You Were Never Really Here is a fourth feature from Lynne Ramsay (Ratcatcher, Morvern Callar, We Need to Talk About Kevin) and the first thing to say is that it is exceptionally violent. I don’t say this disapprovingly but if your threshold for violence is as low as mine — I incurred a paper cut the other day and passed clean out — it will prove an 89-minute ordeal. Still, it has been described as ‘the Taxi Driver for the 21st century’, if that is of help while you’re bracing yourself for the next hammer blow. Personally, I found it of no help at all. Also, it’s untrue.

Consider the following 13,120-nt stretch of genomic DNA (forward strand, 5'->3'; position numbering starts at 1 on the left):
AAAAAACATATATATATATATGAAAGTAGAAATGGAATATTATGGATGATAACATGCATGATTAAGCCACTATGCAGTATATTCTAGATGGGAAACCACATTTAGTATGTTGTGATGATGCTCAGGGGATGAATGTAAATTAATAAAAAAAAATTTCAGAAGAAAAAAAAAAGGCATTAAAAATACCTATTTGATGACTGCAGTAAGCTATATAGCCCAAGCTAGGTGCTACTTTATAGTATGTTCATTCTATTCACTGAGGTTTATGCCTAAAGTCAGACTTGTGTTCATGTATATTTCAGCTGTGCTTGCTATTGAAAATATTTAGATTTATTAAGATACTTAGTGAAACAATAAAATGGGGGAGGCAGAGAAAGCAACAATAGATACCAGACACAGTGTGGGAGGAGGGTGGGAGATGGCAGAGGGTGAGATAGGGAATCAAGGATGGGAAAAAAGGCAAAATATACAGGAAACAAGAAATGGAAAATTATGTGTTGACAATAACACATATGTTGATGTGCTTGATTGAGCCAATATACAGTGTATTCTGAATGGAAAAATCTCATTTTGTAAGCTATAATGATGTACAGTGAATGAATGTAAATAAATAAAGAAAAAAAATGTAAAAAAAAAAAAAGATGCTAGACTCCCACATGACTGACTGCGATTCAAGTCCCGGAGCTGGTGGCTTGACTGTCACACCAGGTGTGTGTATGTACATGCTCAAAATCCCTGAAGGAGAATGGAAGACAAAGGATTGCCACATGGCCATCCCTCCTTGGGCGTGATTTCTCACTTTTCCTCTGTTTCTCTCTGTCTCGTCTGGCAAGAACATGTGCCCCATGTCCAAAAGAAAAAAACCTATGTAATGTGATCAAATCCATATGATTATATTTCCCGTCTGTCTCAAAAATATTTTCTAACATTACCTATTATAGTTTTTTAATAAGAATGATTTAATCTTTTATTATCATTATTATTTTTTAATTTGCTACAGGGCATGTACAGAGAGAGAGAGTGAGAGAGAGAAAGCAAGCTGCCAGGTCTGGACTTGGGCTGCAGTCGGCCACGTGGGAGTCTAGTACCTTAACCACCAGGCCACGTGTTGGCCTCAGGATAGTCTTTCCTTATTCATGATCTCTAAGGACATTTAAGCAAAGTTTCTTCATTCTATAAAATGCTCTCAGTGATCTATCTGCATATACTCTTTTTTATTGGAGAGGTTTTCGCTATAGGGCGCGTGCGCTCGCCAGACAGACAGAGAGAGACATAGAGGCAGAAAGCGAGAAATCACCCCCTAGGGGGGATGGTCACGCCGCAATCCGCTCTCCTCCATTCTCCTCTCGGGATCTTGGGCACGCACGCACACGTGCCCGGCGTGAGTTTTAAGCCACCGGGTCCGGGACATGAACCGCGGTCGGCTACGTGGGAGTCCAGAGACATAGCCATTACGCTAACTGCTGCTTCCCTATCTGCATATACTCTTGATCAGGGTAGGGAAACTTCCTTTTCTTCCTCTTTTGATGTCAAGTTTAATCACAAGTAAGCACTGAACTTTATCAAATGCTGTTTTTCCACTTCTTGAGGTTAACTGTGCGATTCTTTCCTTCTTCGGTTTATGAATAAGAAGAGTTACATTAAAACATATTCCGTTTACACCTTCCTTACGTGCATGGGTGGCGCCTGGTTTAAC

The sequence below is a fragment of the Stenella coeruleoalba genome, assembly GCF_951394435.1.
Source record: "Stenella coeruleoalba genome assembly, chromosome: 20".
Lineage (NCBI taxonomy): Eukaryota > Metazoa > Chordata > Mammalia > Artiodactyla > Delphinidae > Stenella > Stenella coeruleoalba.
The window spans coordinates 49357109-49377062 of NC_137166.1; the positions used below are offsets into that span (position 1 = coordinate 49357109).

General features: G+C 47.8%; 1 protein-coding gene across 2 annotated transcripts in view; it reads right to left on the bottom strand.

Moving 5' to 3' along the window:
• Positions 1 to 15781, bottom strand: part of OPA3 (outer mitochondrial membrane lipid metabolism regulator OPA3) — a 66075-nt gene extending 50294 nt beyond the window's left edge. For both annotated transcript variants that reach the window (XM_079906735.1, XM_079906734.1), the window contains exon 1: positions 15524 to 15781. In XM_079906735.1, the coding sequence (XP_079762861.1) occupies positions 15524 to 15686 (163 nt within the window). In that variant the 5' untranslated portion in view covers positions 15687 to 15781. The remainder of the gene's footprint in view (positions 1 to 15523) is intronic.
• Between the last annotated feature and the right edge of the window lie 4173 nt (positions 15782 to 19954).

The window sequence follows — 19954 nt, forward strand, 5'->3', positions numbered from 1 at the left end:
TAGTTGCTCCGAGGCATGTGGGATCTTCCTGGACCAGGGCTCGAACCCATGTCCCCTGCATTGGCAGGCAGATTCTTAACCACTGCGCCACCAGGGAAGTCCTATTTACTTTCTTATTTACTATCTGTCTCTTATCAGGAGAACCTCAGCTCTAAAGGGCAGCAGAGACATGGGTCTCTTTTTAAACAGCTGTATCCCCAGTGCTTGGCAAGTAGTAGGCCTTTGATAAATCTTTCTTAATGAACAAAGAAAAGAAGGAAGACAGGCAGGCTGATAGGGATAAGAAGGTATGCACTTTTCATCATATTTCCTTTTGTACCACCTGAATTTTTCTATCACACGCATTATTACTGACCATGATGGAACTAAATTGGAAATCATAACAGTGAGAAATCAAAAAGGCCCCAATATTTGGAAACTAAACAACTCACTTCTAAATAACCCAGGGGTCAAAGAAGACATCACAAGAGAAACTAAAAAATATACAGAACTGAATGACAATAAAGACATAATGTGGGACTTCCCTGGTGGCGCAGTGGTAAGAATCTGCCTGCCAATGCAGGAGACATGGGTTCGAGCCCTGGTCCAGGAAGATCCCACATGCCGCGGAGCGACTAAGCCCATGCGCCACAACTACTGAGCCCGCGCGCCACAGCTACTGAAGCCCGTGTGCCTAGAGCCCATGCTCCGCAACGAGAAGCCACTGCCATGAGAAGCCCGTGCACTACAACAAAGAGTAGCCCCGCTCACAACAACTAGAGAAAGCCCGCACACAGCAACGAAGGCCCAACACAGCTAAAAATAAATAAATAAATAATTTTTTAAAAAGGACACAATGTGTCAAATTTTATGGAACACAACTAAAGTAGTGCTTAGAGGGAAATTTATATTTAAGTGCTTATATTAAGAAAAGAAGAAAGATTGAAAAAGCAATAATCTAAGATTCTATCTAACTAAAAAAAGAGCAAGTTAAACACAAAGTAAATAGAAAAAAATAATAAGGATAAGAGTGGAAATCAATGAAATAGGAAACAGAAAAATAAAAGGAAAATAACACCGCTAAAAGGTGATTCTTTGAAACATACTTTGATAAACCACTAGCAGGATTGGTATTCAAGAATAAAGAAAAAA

The film stars a bulked-up Joaquin Phoenix as Joe, a tortured hit man, and it opens as it means to go on. That is, not prettily. Joe is in a Cincinnati hotel room with a plastic bag over his head self-asphyxiating, although whether this is auto-erotica or a suicide attempt isn’t made clear, just as little is ever made clear. It’s horrific to watch, as the bag sucks in, blows out, sucks in, blows out. But then he rips it off — thank God! — and moves on to his next task, which is washing a bloodied hammer. (Oh.) He’s concluded a job, we can assume, and exits the hotel’s back entrance where an attacker seems to be lying in wait. But you don’t mess with Joe. Crunch! That’s the attacker, getting a head-butt for his trouble. Next, it’s back home to Queens, where Joe lives with his mother (a fabulous Judith Roberts) and is hired for his next job: finding a senator’s missing 13-year-old daughter. (Always a missing child; never a missing cheesemonger.) Joe seems to specialise in rescuing sex-trafficked girls, and this one is holed up in a Manhattan brothel, which he enters politely, after wiping his feet.